Spreadsheet risks and how to avoid them
Computerised spreadsheets have been around for decades and have continued to evolve with the development of technology. The way people use spreadsheets has also changed over time. Excel was once a simple record-keeping tool but now people use it to perform complex analyses and present data in various formats. This level of complexity lends itself to a number of risks.
But what are these risks and how can you avoid them?
Lack of training
Everybody should be trained to use spreadsheets. A lack of training will lead to poor spreadsheets with improper referencing and inaccurate formulas, which will result in unreliable outputs. Remember: Excel training isn't just for beginners! You need to make sure you're constantly developing your skills in Excel.
Lack of guidelines
If your organisation's guidelines on spreadsheet preparation and presentation are inadequate, errors will become more common and there will be a lack of consistency amongst spreadsheets created by different employees. Organisations should set out rules on spreadsheet style, content and accountability in their policies and procedures, and produce a best practice guide for spreadsheet preparation.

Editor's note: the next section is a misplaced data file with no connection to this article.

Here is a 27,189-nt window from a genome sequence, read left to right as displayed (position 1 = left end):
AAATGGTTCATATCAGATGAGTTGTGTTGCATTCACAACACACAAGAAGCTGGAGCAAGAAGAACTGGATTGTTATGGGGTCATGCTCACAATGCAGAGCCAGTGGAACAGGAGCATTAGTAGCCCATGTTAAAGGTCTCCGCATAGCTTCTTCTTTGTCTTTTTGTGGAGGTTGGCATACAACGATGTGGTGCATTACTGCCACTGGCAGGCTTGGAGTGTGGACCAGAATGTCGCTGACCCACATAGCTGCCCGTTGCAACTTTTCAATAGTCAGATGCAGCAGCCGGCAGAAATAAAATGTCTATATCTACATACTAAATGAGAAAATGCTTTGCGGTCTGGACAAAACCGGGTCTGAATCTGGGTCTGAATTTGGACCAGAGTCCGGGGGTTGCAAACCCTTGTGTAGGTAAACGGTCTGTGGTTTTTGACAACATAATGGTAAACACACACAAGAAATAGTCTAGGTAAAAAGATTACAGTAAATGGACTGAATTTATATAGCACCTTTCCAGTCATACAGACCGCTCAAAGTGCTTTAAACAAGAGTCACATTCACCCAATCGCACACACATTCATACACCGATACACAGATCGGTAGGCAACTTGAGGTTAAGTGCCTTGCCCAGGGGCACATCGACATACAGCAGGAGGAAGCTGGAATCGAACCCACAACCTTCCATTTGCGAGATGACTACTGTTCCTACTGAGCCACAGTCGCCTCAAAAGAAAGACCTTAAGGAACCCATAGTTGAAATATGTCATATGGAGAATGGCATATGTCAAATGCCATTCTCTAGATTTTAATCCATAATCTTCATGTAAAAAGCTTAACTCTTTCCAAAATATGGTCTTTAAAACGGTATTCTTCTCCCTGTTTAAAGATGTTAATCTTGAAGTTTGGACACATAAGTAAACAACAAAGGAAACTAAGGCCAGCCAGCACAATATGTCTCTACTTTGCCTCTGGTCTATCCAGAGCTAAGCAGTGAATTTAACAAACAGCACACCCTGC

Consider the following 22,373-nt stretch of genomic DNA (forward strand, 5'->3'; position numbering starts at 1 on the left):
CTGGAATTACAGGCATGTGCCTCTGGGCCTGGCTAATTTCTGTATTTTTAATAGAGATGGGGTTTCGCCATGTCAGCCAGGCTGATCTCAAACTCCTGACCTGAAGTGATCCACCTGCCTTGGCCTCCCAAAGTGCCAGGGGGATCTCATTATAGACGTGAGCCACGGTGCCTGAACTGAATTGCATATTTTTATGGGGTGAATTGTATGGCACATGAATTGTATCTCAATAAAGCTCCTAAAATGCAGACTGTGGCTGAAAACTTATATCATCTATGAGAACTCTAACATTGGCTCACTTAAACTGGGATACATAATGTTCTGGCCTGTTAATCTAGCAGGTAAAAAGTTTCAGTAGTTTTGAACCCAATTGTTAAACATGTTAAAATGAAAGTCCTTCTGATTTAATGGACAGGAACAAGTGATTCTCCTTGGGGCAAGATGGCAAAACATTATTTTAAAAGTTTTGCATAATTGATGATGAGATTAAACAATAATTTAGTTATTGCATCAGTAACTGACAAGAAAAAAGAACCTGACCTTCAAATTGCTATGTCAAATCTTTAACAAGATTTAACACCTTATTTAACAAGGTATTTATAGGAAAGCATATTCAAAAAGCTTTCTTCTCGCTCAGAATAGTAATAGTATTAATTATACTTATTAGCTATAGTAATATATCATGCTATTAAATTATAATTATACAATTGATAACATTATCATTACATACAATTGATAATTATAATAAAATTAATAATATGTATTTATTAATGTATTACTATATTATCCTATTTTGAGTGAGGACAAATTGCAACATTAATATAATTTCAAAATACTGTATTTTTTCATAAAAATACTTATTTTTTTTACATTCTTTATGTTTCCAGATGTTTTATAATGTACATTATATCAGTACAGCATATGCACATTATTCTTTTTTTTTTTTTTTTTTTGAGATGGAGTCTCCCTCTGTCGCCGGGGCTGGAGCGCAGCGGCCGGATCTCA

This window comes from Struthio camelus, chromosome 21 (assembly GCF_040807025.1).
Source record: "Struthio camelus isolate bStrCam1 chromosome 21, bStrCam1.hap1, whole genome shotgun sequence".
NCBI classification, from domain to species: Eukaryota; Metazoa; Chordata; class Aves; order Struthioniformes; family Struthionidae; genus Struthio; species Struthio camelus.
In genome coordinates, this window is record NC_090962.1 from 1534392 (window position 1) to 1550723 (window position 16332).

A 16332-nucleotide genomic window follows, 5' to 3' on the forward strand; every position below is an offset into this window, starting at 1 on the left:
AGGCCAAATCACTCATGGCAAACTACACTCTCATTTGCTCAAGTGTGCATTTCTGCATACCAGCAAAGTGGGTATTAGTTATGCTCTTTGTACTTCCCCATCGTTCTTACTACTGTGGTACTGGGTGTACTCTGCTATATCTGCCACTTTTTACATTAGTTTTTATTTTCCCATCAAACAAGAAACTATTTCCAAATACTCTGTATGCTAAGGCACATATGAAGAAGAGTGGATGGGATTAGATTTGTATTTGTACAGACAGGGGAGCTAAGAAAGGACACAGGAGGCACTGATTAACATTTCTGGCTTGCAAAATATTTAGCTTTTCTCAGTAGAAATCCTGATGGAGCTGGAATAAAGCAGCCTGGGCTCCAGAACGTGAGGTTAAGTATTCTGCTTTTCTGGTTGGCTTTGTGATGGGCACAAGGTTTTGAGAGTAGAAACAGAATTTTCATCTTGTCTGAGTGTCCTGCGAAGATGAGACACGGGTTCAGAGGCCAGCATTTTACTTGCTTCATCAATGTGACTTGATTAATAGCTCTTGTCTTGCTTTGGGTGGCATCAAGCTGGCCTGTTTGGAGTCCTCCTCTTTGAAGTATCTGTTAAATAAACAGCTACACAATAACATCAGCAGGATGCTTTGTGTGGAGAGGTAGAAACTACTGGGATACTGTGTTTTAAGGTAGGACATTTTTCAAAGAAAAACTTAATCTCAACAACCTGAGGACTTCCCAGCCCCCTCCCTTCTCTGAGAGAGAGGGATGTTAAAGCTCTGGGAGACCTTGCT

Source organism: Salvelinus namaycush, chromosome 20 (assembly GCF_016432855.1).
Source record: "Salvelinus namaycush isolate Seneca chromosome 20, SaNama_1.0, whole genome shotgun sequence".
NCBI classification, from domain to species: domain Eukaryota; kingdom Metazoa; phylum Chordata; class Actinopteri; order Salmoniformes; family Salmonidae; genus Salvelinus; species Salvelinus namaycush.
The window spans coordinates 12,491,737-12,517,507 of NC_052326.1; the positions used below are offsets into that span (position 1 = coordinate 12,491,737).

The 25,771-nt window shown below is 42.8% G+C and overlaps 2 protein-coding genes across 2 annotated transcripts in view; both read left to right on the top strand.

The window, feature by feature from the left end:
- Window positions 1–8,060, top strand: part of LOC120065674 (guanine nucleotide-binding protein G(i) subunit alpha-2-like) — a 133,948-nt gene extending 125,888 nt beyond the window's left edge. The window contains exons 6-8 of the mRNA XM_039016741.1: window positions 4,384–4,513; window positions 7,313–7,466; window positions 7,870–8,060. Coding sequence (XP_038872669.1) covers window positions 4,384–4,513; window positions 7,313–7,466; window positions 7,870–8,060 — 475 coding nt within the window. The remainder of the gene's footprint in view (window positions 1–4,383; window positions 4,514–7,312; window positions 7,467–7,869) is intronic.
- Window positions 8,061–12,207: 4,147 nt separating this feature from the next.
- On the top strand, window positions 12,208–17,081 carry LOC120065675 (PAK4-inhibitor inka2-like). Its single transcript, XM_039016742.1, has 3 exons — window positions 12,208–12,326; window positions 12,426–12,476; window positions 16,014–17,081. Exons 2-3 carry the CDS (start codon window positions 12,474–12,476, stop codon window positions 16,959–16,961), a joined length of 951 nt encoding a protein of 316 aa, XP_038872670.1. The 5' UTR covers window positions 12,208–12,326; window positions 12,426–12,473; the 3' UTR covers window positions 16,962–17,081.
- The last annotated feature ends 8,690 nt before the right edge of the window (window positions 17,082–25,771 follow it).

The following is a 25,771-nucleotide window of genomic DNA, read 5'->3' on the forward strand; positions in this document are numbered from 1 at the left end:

Spreadsheets are often passed down and reused within a company. After cutting and pasting, spreadsheets may not be as robust as they were originally. Formulas can be damaged or even overwritten, and links can be broken. It's worth bearing this in mind.
We are all human, right? We all chat with colleagues, take breaks and check our mobile phones. These distractions are common causes of data entry errors (such as skipped entries and transposed numbers). Try not to get distracted in the middle of an Excel task!
Loss of data
As with any other software, failure to back up and save spreadsheets may result in the loss of hours of data entry. Make sure you regularly save and back up your spreadsheets. It is easier to retrieve information from a backup file than to redo the entire spreadsheet.
Spreadsheet fraud has led to the demise of many companies and institutes – the collapse of the Jamaican banking system in the late 1990s, for example. When auditing a spreadsheet, you should make sure you know the signs of potential fraudulent activity. A company's actual figures may have been replaced with false values, etc.
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